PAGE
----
erik lundegaard

Friday August 27, 2021

Day 2: Across 110th Street

A heroic statue of Adam Clayton Powell Jr. on 125th Street. 

Lesson of the day: If you want to avoid crowds on the subway in the middle of rush hour, and in the middle of a pandemic, sit in a non-air-conditioned car. On the 6 local, uptown, it was just me, Patricia, and about five black women. At various stops we'd see people step in, feel the heat, or the lack of cool, and step out again, running down the line to find one with AC. Another plus: When you make it back to the surface, the mid-day temps actually feel cool. It's like Blanche DuBois and her hot baths in summer. 

We spent the morning walking around Harlem, which neither of us had ever done before. We're staying at basically 102nd and 5th Avenue, so we started out in Central Park—the Conservatory Garden and the Untermyer Fountain, where it was us, joggers, and women pushing strollers—and then around that lake in the northeast corner of the park and onto 110th Street. Thus the movie and the song.

Walking up Malcolm X Blvd., we noticed a couple of great taglines in businesses along the way: a funeral parlor, for example, “where beauty softens your grief.” Turns out the New York Times wrote about this guy back in 2003. Then there was the ATLAH Church, whose sign out front softened nothing:


This church and its signs are apparently infamous—a Black, east coast version of the right-wing nutjob signs of Chehalis, Wash. At least it's had financial troubles.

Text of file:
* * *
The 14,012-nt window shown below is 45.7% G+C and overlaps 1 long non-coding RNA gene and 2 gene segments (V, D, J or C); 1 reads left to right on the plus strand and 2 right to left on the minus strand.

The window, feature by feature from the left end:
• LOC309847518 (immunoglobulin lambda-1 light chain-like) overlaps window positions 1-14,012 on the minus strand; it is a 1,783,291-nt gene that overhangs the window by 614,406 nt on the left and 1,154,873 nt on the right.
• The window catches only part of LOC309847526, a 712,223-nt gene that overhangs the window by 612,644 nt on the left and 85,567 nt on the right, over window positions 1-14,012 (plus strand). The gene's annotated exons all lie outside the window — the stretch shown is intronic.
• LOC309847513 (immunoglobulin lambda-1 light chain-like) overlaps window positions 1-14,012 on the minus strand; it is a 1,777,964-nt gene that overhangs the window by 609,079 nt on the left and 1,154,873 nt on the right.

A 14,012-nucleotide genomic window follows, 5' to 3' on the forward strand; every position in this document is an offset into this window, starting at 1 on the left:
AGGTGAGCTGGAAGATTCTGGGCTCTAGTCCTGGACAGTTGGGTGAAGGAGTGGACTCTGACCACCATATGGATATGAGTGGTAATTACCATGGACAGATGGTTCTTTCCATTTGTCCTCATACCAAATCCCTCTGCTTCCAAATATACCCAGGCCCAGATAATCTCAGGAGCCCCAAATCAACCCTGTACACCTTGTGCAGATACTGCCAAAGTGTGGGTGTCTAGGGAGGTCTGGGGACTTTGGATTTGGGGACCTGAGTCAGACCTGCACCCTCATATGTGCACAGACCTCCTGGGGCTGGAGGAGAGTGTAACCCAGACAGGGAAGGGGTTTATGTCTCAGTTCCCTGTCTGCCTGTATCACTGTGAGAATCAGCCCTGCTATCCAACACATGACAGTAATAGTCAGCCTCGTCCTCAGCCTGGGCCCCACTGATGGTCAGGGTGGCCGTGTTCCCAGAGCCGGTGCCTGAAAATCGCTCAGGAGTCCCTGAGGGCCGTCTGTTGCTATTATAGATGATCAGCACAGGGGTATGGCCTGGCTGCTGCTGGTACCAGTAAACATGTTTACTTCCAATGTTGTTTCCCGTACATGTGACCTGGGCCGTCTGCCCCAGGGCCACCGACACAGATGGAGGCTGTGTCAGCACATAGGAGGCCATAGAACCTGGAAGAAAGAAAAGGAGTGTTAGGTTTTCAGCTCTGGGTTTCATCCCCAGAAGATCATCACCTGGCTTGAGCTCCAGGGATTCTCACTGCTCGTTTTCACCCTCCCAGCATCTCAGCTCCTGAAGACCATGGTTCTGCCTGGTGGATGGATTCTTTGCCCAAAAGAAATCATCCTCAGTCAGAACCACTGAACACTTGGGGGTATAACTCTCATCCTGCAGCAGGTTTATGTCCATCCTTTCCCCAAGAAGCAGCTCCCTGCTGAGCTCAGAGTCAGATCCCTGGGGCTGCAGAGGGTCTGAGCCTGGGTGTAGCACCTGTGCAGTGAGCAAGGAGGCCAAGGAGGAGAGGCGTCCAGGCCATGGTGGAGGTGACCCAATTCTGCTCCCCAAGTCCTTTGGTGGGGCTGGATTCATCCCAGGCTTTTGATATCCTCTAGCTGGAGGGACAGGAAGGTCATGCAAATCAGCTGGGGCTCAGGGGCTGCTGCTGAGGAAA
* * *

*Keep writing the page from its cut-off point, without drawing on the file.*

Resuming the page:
Our destination was the Apollo Theater on 125th, which was open, but where not much was going on. Two women were working there. The older one was kind and chatty, the younger one behind the souvenir counter was bored and not. Patricia admired the chandaliers. We bought postcards of bills promoting old Apollo shows.

Walking back to the apartment, I asked Patricia how comfortable she felt in Harlem. “Pretty comfortable. Not too uncomfortable.” Pause. “You kind of stick out.”

I've stuck out before, of course, living in Taiwan for several years in the 1980s. But there you stuck out in a mostly positive fashion. You were a symbol of your race, which felt positive: America, ESL, Hollywood. In Harlem, you felt like you were a symbol of your race that felt negative. But it's all “felt”; you don't know anything. And at the end of the day, you assume most people don't give a shit. Everyone's busy. But yes, I felt we stuck out, too. It's not a bad thing to feel. To feel some aspect of what it's like.

After a lunch of the previous day's Zabar's purchases, we took the subway down to the Strand, spent about an hour and no money there (they didn't have any of the movie books I was looking for), then walked the neighborhood in search of coffee and maybe air-conditioning. Tough enough being a tourist in New York City in August; the pandemic adds another layer of difficulty. It's better to sit outside in a pandemic, but it's not better to sit outside in New York City in August when it's sunny and 95. Either way, the few tables we saw were either occupied or in the sun, so we walked for a bit, then sat on a bench in the shade in Washington Square Park. A few shops in the neighborhood were closed. Most seem to have survived the pandemic. 

Posted at 05:19 AM on Friday August 27, 2021 in category Travels  
« Day 1: No Baby, No Cry   |   Home   |   Day 6: Dolles Sign, We Hardly Knew Ye »

Twitter: @ErikLundegaard